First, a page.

Tuesday, May 7, 2019

Collaboration Between Hospitals and Nursing Centers Can Improve Outcomes

Rosa Baier

A Brown University team led by Dr. Vincent Mor examined the nature and degree of hospitals’ efforts to collaborate with skilled nursing centers and associated patient outcomes. They found that collaboration  is associated with positive outcomes for people transitioning from hospitals to nursing centers.

The study involved interviewing staff in 16 hospitals and 25 nursing centers in eight markets across the US, as well as examining Medicare claims data for nearly 300,000 patients discharged from those same 16 hospitals in a seven-year period (2008-2015). The team used the interview data to classify hospitals’ collaboration efforts with nursing centers into “high” versus “low” collaboration groups and to understand collaboration activities. These included establishing partnerships, transition management initiatives, and conducting hospital staff visits at nursing centers. Compared to low-collaboration hospitals, high-collaboration facilities were more likely to discharge patients to nursing centers (vs. other post-acute care settings, home, or home with home health); discharged a higher share of patients to high-quality nursing centers; and reduced nursing center readmissions from sooner and more.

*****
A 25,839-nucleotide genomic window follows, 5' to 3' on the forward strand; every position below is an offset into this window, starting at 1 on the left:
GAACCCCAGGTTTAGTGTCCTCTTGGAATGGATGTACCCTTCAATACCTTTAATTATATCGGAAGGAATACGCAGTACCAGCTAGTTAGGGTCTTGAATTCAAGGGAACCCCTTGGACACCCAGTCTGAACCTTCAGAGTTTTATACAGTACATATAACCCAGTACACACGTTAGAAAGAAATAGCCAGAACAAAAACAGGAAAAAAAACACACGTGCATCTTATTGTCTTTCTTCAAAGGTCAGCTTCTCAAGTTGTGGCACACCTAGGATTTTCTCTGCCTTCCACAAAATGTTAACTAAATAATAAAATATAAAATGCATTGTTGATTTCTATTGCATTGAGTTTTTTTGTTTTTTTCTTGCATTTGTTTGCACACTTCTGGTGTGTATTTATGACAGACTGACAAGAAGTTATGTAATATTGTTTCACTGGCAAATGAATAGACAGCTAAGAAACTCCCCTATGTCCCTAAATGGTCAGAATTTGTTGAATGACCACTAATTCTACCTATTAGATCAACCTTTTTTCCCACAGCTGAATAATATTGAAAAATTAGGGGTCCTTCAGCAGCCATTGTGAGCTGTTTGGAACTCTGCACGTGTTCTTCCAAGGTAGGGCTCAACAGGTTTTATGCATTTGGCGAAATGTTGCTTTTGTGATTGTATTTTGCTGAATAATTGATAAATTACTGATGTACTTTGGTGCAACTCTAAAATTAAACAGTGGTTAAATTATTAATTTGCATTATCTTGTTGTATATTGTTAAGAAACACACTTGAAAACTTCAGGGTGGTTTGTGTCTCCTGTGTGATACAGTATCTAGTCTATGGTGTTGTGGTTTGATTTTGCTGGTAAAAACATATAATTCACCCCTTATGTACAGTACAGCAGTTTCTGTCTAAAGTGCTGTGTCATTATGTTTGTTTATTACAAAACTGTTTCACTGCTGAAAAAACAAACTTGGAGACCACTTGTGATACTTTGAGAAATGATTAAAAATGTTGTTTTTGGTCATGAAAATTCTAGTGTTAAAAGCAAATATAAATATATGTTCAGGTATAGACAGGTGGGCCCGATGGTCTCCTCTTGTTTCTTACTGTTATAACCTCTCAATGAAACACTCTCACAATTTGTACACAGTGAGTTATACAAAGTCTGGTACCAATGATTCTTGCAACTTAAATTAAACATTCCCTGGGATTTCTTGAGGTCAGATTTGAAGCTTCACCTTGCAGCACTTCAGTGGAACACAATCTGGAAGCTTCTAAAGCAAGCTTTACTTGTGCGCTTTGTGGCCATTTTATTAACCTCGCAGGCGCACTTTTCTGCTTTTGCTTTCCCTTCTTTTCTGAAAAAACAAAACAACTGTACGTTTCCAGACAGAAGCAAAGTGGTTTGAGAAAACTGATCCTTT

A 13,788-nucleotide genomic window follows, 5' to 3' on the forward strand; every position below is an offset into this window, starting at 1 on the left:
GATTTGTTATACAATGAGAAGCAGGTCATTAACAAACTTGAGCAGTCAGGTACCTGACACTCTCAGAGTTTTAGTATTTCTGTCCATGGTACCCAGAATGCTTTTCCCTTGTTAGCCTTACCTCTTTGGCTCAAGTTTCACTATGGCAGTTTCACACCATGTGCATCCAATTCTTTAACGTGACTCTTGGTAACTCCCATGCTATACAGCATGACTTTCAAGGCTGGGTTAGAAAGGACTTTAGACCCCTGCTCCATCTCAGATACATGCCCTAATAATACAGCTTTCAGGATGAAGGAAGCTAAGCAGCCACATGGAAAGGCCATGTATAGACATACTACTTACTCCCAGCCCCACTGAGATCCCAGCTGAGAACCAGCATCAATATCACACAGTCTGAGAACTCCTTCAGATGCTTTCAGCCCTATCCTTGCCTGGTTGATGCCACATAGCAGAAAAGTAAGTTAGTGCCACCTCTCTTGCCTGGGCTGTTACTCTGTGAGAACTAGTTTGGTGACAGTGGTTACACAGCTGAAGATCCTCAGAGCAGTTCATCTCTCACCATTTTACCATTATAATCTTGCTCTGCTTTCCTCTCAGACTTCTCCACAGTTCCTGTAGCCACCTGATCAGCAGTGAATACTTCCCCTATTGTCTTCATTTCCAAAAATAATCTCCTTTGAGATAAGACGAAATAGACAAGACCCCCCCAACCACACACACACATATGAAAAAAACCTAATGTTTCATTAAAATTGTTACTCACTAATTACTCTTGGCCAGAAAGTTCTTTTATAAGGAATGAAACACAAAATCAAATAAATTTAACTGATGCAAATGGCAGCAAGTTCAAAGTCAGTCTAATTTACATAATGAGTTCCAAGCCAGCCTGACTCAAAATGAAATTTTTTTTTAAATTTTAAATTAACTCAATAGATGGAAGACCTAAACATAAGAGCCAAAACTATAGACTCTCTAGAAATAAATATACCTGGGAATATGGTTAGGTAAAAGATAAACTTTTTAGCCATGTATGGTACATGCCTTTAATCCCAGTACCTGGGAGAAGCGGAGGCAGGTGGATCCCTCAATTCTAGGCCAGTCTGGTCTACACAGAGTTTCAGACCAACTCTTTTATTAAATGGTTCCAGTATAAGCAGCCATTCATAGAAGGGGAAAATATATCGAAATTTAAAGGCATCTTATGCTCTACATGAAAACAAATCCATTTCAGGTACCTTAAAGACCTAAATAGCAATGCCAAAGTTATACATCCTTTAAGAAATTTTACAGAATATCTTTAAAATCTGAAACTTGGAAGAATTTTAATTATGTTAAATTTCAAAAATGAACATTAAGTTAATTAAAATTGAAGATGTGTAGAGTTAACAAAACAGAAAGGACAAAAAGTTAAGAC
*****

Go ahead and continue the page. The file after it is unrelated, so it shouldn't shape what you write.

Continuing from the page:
Although the Brown researchers recognize that collaboration been hospitals and nursing centers requires significant investment in administrative and clinical time, they conclude that such relationships can improve patients’ transitions and outcomes.

Learn about research from AHCA’s research center at Brown: brown.edu/go/innovation.

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